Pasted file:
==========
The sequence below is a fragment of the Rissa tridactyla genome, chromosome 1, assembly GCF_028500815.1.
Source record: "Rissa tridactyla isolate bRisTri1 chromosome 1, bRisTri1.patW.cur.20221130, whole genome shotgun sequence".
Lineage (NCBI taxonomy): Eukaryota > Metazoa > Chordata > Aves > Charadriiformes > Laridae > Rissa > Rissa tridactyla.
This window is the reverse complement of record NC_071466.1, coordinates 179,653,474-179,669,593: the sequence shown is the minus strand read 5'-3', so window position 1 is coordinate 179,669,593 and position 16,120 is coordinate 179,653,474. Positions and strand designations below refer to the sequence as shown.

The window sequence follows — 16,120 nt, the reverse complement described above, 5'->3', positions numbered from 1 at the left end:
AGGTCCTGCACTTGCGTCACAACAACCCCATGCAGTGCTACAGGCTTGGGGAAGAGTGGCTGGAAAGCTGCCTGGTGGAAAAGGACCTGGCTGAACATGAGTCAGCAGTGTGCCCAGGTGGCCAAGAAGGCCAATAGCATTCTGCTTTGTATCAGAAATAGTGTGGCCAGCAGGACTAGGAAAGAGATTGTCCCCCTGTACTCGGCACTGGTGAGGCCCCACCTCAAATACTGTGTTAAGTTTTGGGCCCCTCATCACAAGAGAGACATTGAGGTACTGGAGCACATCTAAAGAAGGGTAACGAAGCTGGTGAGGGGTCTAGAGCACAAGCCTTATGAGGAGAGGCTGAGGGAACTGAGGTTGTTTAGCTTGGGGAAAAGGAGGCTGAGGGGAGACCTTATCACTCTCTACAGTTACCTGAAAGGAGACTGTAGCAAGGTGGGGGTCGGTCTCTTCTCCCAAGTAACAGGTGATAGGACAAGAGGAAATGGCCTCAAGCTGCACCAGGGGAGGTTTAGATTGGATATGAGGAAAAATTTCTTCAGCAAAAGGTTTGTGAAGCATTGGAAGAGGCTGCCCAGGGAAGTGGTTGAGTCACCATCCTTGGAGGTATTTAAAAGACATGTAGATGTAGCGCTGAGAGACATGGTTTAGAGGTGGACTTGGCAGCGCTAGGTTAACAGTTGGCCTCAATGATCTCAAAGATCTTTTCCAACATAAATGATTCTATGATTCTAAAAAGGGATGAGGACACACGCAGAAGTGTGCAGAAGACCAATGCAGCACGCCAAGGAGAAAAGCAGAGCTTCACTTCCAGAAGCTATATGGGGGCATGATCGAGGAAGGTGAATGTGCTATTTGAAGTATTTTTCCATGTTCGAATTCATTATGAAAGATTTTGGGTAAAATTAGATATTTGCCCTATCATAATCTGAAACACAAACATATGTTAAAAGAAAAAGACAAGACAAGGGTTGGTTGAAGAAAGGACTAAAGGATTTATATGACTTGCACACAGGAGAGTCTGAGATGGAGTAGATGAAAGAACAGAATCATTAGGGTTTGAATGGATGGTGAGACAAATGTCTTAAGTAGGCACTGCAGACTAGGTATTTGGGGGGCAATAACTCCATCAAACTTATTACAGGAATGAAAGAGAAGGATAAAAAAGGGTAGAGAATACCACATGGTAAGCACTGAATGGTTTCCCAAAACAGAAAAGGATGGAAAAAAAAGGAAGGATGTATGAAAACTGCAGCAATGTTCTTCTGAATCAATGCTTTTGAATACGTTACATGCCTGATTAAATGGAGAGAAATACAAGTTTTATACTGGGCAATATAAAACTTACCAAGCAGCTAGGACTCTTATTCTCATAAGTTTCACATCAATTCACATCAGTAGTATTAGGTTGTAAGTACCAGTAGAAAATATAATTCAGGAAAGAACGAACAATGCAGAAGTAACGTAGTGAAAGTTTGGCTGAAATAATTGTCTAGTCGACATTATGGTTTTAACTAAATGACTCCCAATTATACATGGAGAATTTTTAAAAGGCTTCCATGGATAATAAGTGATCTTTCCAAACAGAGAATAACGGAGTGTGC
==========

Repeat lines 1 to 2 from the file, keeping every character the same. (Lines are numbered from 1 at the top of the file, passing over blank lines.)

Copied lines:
The sequence below is a fragment of the Rissa tridactyla genome, chromosome 1, assembly GCF_028500815.1.
Source record: "Rissa tridactyla isolate bRisTri1 chromosome 1, bRisTri1.patW.cur.20221130, whole genome shotgun sequence".